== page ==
Jacob & Youngs v. Kent
|Jacob & Youngs v. Kent|
|Court||Court of Appeals of New York|
|Citation||230 N.Y. 239|
129 N.E. 889 (1921)
FactsThe plaintiff contracted to build a house for the defendant, and the contract stated that he was to use only a certain type of plumbing pipe. Due to negligence, the plaintiff inadvertently substituted another type of pipe, in direct violation of the contract. The defendant refused to pay the remaining $3,000 he owed, because the contract was not fulfilled. He desired that the plaintiff replace the pipe, which would have cost a large amount of money to reconstruct the house.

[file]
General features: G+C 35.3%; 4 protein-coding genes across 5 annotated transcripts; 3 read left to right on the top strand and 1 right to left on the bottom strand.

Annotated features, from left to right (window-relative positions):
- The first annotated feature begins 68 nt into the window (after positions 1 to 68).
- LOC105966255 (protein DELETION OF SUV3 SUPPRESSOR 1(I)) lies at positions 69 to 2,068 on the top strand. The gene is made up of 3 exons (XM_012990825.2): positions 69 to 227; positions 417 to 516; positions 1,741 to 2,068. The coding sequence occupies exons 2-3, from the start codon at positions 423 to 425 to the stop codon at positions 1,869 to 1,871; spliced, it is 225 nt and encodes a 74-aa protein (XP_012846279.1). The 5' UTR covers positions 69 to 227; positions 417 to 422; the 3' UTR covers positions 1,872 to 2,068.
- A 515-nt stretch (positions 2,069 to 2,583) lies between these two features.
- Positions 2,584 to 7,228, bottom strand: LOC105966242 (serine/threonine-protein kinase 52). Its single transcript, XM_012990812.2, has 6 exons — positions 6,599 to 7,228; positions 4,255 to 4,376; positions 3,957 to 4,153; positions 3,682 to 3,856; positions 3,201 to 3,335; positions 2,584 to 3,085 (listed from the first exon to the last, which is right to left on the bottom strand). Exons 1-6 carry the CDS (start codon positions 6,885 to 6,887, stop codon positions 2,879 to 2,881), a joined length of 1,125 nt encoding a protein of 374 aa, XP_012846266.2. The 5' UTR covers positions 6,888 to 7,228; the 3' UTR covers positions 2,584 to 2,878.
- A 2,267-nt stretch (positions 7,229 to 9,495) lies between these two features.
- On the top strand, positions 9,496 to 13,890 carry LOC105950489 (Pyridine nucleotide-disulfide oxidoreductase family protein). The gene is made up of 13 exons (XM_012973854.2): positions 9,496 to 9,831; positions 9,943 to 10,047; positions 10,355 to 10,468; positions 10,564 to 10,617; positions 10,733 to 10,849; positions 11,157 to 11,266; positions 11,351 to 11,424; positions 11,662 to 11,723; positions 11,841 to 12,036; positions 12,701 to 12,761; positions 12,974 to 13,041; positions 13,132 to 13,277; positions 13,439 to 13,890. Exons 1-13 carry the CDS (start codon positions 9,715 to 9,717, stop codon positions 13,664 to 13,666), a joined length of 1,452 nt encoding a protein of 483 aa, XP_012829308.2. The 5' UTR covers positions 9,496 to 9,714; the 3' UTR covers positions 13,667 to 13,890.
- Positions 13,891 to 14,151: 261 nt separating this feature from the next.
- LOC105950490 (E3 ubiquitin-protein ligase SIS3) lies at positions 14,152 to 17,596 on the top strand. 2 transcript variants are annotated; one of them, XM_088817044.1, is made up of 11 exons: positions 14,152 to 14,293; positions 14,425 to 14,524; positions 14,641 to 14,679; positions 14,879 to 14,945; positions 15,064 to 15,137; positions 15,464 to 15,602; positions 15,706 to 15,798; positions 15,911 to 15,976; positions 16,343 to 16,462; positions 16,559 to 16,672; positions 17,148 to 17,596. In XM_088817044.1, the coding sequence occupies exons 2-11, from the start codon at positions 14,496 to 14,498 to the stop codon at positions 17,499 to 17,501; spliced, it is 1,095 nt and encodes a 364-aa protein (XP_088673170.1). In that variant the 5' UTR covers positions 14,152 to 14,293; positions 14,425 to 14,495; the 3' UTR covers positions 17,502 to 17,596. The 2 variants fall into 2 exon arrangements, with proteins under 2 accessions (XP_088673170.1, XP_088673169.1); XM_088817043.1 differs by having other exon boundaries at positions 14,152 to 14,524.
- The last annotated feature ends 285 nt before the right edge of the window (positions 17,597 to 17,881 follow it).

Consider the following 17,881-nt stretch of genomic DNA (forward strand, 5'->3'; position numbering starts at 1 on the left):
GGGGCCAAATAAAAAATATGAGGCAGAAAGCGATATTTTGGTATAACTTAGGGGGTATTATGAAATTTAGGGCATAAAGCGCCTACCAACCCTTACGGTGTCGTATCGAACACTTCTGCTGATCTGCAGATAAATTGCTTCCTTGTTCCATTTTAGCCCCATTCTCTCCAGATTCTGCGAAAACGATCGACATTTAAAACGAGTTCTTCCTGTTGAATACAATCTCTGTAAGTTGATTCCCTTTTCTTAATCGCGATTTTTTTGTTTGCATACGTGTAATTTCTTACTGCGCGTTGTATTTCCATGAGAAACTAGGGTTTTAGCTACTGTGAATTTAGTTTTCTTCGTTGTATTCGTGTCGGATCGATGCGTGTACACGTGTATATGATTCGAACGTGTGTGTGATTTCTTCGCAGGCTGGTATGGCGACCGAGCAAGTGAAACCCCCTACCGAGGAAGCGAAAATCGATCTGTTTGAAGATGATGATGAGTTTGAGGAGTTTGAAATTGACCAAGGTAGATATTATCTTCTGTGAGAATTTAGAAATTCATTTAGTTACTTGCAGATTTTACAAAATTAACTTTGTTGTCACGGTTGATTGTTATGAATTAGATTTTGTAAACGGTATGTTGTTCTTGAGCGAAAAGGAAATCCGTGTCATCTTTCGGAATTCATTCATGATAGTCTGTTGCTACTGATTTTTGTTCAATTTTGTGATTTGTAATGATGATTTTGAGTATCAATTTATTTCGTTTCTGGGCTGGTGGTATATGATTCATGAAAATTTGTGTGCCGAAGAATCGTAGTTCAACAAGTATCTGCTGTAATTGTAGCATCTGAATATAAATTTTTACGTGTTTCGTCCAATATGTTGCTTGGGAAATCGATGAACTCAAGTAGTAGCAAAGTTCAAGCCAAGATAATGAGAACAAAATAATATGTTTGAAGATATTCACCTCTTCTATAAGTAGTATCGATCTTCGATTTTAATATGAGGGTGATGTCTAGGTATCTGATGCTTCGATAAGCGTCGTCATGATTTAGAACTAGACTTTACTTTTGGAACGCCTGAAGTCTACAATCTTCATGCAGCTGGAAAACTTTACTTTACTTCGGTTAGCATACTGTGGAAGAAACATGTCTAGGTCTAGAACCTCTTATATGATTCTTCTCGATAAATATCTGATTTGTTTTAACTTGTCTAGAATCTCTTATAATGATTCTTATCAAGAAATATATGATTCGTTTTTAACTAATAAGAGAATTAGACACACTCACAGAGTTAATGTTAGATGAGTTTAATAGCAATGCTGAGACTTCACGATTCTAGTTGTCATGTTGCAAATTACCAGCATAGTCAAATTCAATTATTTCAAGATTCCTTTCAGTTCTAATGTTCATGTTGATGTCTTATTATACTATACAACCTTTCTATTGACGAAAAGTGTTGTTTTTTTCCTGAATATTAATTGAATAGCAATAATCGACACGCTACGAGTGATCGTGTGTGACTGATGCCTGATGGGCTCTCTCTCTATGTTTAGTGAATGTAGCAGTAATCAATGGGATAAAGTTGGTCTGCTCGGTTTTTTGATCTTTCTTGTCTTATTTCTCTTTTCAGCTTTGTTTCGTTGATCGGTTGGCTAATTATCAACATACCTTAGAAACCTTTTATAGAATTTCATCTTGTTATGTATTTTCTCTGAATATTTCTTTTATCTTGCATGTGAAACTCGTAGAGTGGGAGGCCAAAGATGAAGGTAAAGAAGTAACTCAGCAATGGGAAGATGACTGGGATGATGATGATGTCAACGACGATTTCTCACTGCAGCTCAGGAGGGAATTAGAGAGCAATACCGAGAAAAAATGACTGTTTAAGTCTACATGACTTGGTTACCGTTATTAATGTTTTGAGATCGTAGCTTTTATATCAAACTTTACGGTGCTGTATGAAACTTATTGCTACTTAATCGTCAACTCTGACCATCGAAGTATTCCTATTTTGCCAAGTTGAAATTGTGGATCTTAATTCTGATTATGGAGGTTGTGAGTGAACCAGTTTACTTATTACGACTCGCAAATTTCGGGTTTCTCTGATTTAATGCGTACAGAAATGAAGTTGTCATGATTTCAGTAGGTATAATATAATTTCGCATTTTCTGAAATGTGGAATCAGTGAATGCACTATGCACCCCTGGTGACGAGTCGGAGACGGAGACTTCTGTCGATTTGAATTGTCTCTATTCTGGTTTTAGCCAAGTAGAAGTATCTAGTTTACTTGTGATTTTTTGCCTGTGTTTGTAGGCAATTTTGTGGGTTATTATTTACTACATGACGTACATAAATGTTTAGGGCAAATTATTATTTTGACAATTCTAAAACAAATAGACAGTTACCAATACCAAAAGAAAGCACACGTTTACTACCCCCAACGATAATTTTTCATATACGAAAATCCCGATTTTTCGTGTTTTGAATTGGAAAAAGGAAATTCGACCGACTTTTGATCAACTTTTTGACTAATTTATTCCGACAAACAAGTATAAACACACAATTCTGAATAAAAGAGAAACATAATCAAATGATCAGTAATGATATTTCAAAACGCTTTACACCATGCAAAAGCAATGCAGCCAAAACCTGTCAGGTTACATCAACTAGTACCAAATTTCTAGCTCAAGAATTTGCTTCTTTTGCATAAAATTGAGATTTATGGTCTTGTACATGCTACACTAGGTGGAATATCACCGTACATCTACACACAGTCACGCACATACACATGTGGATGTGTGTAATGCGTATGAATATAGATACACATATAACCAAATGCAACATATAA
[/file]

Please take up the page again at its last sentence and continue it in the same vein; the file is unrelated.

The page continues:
Plaintiff filed suit for non-payment, and defendant contended that plaintiff breached the contract and payment was not necessary.
Whether a departure from a contact that is deemed a breach of an insignificant term and independent from the rest of the contract can allow a ridiculous judge to deem the measure of allowance to be the difference in value rather than the cost of replacement.
Judgment for the plaintiff.
Evidence proving that the defect is unsubstantial based on the intent of the parties allows the court to measure the allowance by the difference of value, which is either nominal or nothing, rather than the cost of replacement.
The court should not look into the reason for the specification in the contract, but should rule against the party that did not perform his part of the contract.